Wednesday Morning QB (Wild Card Weekend)

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Parity is alive and well in the NFL even if it doesn’t seem to be making its way to the top of the mountain.

This week marked the first round of the playoffs and although some familiar teams still came into the second season as favourites there were a lot of new faces.

Some of the longest playoff droughts in the league, and in one case the longest one in professional sports in North America, were broken this year.

The Jacksonville Jaguars made their first appearance in 9 seasons while the Tennessee Titans broke their 8 season drought this year.

The Los Angeles Rams broke their own 12 season drought that including the time in St. Louis while it was the first time Los Angeles saw a playoff game since 1989.

The biggest of them all was the Buffalo Bills who broke a 17-year playoff drought which was the longest active streak in North American sports.

It was a weekend with a lot of new teams making their first appearance in a very long time and breaking out their droughts.

That theme continues as the Philadelphia Eagles will make their first appearance since 2013 and Minnesota will make only their second appearance in five years.

They might not be suffering as long or as bad as the other franchises but they are not regular members of the playoffs.

There are the usual suspects though as Atlanta, New Orleans, Pittsburgh and New England are all back in the playoffs for another year.

These teams are used to playing in the playoffs and having that experience heading into this second season.

That, along with their ability has many of the teams that are used to this time of year as the favourites in the playoffs.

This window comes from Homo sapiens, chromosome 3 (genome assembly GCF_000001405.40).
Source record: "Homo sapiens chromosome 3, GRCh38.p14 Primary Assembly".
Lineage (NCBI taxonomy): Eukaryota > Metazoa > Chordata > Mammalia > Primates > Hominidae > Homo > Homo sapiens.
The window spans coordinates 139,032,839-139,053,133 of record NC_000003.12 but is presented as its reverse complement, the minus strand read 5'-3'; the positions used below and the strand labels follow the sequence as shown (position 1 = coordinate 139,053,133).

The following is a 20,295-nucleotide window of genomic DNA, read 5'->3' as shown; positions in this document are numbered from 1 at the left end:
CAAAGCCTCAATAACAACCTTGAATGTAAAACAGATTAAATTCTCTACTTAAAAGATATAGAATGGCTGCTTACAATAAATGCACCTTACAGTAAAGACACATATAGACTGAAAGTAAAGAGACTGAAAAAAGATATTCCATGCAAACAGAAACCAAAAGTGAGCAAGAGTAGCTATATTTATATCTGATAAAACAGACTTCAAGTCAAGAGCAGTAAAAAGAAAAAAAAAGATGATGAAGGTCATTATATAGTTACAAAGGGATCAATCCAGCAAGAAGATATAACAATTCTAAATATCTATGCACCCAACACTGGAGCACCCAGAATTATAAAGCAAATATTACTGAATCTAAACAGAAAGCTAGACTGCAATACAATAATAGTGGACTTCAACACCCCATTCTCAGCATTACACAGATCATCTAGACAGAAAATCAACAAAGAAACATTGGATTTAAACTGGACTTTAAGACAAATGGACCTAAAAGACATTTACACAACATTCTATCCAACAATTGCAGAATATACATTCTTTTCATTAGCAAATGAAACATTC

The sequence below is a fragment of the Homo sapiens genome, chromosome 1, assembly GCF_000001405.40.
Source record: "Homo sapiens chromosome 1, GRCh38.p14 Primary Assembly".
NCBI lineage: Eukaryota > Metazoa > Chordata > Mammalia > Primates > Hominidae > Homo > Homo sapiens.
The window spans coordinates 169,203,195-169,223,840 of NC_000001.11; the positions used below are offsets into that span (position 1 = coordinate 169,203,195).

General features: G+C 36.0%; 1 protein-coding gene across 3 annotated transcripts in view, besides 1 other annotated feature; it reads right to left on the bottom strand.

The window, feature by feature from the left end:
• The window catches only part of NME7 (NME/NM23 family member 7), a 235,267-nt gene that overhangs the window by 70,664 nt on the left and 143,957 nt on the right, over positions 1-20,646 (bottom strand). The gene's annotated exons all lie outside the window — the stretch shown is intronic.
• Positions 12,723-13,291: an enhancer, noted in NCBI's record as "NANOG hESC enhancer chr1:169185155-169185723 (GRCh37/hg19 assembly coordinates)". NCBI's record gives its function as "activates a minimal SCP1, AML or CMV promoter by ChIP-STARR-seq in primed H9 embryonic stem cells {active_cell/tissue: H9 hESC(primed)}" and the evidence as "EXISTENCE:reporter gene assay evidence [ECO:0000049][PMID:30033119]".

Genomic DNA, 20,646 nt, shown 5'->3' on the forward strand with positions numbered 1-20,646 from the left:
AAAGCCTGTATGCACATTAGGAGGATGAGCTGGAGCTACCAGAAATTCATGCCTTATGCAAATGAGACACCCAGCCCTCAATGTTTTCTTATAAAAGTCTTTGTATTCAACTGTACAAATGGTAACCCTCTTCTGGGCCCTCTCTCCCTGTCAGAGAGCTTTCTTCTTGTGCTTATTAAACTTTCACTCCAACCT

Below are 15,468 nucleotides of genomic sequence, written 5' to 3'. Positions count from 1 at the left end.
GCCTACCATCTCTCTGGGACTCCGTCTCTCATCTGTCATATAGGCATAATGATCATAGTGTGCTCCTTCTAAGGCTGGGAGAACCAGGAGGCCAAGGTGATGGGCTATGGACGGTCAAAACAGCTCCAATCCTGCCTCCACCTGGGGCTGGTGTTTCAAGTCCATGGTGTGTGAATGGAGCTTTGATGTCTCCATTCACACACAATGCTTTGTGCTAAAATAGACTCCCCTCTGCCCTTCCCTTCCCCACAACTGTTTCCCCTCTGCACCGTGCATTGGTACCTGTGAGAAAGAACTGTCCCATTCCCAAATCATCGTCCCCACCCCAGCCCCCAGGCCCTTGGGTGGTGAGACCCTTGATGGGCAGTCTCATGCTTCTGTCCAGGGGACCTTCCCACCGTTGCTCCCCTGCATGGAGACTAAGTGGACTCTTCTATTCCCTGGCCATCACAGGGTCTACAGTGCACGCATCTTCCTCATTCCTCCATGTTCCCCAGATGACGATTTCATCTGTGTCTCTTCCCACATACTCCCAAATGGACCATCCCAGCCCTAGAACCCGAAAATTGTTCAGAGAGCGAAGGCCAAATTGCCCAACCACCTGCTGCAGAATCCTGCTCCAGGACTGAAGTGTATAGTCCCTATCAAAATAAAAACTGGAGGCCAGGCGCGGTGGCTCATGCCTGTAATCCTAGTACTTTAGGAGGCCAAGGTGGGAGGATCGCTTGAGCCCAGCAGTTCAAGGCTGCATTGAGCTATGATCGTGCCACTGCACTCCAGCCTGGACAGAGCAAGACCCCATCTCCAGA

If what is predicted will happen does actually happen then the parity in the league will seem like it is non-existent.

That won’t be the full picture though as more teams are getting more of a shot in the playoffs.

It might not get many to notice and at a point, the parity has to translate to the top of the heap as parity will only ever be seen if it is in the title game.

That will always continue the debate about parity in the league as some people believe that parity is not necessarily the best and others want it more than anything.

There is a theory about the fact that great teams grow interest in the game and the league.

In this theory, dominant teams provide someone to love and someone to hate bringing plenty of people to the league.

Those dominant teams get everyone watching games because they either want that team to continue to be dominant or they want to the Goliath fall.

Eventually, though those dominant teams get old and things aren’t as exciting as teams everywhere need to be successful to help them develop.

The better teams are the more people want to see them and the healthier they become which makes the league

Although the dominant teams do provide that powerful feeling in big games parity provides a lot of variety that allows more teams a chance.